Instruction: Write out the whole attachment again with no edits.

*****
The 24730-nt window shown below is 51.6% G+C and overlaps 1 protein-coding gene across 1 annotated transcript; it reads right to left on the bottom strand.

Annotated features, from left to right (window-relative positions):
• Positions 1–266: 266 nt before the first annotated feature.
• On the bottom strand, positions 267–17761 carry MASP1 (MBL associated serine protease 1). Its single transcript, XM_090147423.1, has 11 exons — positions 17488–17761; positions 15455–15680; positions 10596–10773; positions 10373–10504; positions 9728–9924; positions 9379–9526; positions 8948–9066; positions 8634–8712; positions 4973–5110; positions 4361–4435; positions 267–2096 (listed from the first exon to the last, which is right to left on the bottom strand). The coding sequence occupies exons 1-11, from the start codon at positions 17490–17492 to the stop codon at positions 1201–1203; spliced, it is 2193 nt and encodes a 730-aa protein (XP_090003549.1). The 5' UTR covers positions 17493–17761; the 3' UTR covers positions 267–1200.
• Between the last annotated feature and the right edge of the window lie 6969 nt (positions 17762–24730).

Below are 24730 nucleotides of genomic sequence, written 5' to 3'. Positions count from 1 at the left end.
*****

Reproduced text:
The 24730-nt window shown below is 51.6% G+C and overlaps 1 protein-coding gene across 1 annotated transcript; it reads right to left on the bottom strand.

Annotated features, from left to right (window-relative positions):
• Positions 1–266: 266 nt before the first annotated feature.
• On the bottom strand, positions 267–17761 carry MASP1 (MBL associated serine protease 1). Its single transcript, XM_090147423.1, has 11 exons — positions 17488–17761; positions 15455–15680; positions 10596–10773; positions 10373–10504; positions 9728–9924; positions 9379–9526; positions 8948–9066; positions 8634–8712; positions 4973–5110; positions 4361–4435; positions 267–2096 (listed from the first exon to the last, which is right to left on the bottom strand). The coding sequence occupies exons 1-11, from the start codon at positions 17490–17492 to the stop codon at positions 1201–1203; spliced, it is 2193 nt and encodes a 730-aa protein (XP_090003549.1). The 5' UTR covers positions 17493–17761; the 3' UTR covers positions 267–1200.
• Between the last annotated feature and the right edge of the window lie 6969 nt (positions 17762–24730).

Below are 24730 nucleotides of genomic sequence, written 5' to 3'. Positions count from 1 at the left end.